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"Something to add to a list of new years resolutions"
I want to start this message off by saying that this is an "if the shoe fits, wear it" type of message. Some of what I say may sound "preachy", but if this message does not apply to you, then there is no reason to be offended by it. And as with all of my messages, I’m also talking to myself.
Right now, I am a financial analyst. And unlike the vast majority of the financial services industry (as well as the healthcare industry, the fitness industry and all of the other “industries”), my sole objective is to put myself out of business for good. Now, in order to solve a problem, you have to get to the root of the problem.
We all would agree that part of the reason that most people struggle financially is because they buy things that they don’t need. I’m also sure that we all would agree that the advertisement industry is geared toward making people purchase things they don’t need. The next time you watch Tell-lies-vision, make note of how many commercials you see, and then calculate the percentage of them that are advertising something that you need!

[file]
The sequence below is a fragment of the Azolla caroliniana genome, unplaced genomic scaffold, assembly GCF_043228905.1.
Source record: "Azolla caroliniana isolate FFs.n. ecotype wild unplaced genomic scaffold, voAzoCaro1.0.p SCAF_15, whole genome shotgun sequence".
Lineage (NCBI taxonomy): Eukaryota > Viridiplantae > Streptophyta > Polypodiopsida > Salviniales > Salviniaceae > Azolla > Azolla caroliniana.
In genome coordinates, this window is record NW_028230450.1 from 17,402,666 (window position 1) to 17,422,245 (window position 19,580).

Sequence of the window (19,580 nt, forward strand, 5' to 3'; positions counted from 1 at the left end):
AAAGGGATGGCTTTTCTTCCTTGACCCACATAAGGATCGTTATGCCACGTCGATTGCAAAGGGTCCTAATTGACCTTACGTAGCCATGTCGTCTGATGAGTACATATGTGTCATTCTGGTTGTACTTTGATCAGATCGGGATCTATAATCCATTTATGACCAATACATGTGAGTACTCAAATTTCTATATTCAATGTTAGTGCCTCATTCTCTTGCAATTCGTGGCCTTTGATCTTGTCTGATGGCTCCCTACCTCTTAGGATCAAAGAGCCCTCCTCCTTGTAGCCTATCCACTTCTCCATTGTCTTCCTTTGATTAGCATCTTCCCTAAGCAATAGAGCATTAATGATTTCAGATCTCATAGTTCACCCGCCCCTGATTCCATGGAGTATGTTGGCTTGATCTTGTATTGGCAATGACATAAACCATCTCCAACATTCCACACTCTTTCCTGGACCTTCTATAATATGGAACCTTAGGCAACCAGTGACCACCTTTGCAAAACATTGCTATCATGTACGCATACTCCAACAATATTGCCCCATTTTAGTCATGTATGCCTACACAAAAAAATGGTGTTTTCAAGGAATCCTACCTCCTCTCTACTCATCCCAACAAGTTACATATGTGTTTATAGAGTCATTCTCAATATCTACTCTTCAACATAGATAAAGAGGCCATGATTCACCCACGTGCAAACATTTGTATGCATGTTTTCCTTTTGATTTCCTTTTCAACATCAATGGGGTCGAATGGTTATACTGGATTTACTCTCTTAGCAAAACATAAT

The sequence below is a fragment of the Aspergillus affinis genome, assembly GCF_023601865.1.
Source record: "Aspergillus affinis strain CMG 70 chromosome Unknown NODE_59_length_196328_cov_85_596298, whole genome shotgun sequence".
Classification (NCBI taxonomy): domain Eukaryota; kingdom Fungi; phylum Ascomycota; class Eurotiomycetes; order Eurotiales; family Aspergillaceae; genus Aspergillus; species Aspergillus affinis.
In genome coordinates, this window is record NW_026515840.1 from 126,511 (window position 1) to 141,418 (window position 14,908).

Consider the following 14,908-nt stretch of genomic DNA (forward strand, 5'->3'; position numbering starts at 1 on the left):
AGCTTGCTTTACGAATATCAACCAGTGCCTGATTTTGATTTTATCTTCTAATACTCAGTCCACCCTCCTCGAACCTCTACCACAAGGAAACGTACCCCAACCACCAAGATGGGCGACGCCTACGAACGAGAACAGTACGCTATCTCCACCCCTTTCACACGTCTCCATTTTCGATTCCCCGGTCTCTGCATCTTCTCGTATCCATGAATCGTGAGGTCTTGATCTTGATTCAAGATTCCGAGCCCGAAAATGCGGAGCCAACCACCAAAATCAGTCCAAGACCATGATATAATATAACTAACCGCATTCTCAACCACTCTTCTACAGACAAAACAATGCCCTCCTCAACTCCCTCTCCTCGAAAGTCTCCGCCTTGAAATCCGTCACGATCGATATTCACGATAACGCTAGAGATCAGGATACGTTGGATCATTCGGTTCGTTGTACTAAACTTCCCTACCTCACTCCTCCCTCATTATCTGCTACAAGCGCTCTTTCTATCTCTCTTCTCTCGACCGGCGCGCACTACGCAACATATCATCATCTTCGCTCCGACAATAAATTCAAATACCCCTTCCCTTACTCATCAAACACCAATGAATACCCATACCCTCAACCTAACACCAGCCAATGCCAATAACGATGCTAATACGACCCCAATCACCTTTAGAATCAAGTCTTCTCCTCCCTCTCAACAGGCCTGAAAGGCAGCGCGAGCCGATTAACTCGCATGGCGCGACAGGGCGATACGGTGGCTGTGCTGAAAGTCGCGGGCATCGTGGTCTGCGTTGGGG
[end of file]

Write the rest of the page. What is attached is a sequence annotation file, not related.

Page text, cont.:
There are those who have a serious problem with these big time advertising corporations that “prey” on the innocent. Then there are others who feel that they are in business like everyone else and that it is the consumers’ job not to be foolish.
I won’t comment on it either way, but as a financial person, it is my job to point out some things to consumers that may help them understand what is going on.
One of the biggest purchases that people make in their lives outside of a house is a car. And I could (and probably will at some point) do an entire article on just purchasing one. Cars can be very cheap, or… they can cost a lot of money. But, in order to make the best decision on what car you should buy, you first have to analyze and pinpoint the purpose of what a car is for. If you don’t know why you should be buying a car, then how can you buy the right one!
Many people overlook this. So we must first do a little research. A quick search to an internet dictionary, www.allwords.com, can lead us to an answer. According to All Words, a car is, “A vehicle that moves independently, steered by a driver mostly for personal transportation.”